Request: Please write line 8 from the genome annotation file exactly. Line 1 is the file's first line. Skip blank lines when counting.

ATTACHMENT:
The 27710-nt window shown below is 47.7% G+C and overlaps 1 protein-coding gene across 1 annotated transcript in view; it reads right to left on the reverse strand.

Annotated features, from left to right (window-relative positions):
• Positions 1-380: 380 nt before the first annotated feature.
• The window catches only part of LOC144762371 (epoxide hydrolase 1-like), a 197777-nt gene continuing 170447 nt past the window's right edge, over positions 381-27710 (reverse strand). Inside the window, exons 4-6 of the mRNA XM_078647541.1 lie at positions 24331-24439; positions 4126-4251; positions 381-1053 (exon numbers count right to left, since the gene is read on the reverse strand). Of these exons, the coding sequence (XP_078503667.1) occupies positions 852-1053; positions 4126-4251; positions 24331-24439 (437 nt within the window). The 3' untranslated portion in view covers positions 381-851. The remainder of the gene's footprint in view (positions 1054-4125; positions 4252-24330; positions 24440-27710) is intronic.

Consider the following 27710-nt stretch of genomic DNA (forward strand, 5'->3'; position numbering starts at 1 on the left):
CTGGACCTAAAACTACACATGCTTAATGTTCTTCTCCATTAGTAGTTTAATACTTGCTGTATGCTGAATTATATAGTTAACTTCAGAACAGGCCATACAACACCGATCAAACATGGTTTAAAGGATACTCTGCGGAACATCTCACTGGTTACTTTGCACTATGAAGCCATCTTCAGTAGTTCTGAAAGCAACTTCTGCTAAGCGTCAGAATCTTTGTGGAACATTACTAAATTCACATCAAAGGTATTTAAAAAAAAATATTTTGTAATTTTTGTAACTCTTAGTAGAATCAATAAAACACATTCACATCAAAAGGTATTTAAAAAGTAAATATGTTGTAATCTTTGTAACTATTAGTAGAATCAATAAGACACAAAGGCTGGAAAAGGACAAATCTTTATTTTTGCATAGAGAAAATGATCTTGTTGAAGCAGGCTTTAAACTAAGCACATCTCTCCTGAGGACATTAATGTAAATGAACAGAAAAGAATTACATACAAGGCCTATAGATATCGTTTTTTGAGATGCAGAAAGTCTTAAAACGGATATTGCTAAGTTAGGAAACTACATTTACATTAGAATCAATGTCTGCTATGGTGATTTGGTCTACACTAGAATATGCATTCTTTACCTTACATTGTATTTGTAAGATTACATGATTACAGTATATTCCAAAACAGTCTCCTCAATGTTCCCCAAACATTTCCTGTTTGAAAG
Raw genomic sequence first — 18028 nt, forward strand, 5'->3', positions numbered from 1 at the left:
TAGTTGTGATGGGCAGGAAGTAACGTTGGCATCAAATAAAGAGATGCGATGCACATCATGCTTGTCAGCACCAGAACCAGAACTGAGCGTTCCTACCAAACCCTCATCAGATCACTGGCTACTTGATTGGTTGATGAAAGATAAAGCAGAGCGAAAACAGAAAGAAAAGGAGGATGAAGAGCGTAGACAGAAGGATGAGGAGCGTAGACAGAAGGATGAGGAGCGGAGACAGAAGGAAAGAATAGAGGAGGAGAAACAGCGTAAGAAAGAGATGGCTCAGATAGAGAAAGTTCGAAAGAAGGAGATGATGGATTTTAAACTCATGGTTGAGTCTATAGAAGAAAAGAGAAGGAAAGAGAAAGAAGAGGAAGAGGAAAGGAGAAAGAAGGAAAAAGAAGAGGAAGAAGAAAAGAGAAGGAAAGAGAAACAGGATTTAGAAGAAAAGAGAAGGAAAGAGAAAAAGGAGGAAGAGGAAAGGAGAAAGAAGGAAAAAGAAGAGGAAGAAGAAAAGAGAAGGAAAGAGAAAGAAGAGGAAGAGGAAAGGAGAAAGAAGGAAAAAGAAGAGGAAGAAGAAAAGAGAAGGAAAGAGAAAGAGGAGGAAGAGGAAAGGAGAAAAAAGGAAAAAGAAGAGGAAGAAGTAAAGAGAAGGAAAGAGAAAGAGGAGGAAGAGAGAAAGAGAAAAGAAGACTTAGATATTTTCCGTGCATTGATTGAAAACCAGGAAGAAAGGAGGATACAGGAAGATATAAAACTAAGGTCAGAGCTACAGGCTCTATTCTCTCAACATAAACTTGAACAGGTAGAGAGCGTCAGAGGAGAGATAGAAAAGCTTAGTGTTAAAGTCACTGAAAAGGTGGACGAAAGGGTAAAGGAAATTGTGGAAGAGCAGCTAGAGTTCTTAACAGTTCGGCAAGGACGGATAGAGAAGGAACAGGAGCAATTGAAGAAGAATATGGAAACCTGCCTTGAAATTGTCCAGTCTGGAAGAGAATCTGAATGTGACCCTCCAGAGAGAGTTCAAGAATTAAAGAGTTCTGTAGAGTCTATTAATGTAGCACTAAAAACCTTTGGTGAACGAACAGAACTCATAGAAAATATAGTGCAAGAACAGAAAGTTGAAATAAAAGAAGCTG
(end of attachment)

TAGTTGTGATGGGCAGGAAGTAACGTTGGCATCAAATAAAGAGATGCGATGCACATCATGCTTGTCAGCACCAGAACCAGAACTGAGCGTTCCTACCAAACCCTCATCAGATCACTGGCTACTTGATTGGTTGATGAAAGATAAAGCAGAGCGAAAACAGAAAGAAAAGGAGGATGAAGAGCGTAGACAGAAGGATGAGGAGCGTAGACAGAAGGATGAGGAGCGGAGACAGAAGGAAAGAATAGAGGAGGAGAAACAGCGTAAGAAAGAGATGGCTCAGATAGAGAAAGTTCGAAAGAAGGAGATGATGGATTTTAAACTCATGGTTGAGTCTATAGAAGAAAAGAGAAGGAAAGAGAAAGAAGAGGAAGAGGAAAGGAGAAAGAAGGAAAAAGAAGAGGAAGAAGAAAAGAGAAGGAAAGAGAAACAGGATTTAGAAGAAAAGAGAAGGAAAGAGAAAAAGGAGGAAGAGGAAAGGAGAAAGAAGGAAAAAGAAGAGGAAGAAGAAAAGAGAAGGAAAGAGAAAGAAGAGGAAGAGGAAAGGAGAAAGAAGGAAAAAGAAGAGGAAGAAGAAAAGAGAAGGAAAGAGAAAGAGGAGGAAGAGGAAAGGAGAAAAAAGGAAAAAGAAGAGGAAGAAGTAAAGAGAAGGAAAGAGAAAGAGGAGGAAGAGAGAAAGAGAAAAGAAGACTTAGATATTTTCCGTGCATTGATTGAAAACCAGGAAGAAAGGAGGATACAGGAAGATATAAAACTAAGGTCAGAGCTACAGGCTCTATTCTCTCAACATAAACTTGAACAGGTAGAGAGCGTCAGAGGAGAGATAGAAAAGCTTAGTGTTAAAGTCACTGAAAAGGTGGACGAAAGGGTAAAGGAAATTGTGGAAGAGCAGCTAGAGTTCTTAACAGTTCGGCAAGGACGGATAGAGAAGGAACAGGAGCAATTGAAGAAGAATATGGAAACCTGCCTTGAAATTGTCCAGTCTGGAAGAGAATCTGAATGTGACCCTCCAGAGAGAGTTCAAGAATTAAAGAGTTCTGTAGAGTCTATTAATGTAGCACTAAAAACCTTTGGTGAACGAACAGAACTCATAGAAAATATAGTGCAAGAACAGAAAGTTGAAATAAAAGAAGCTG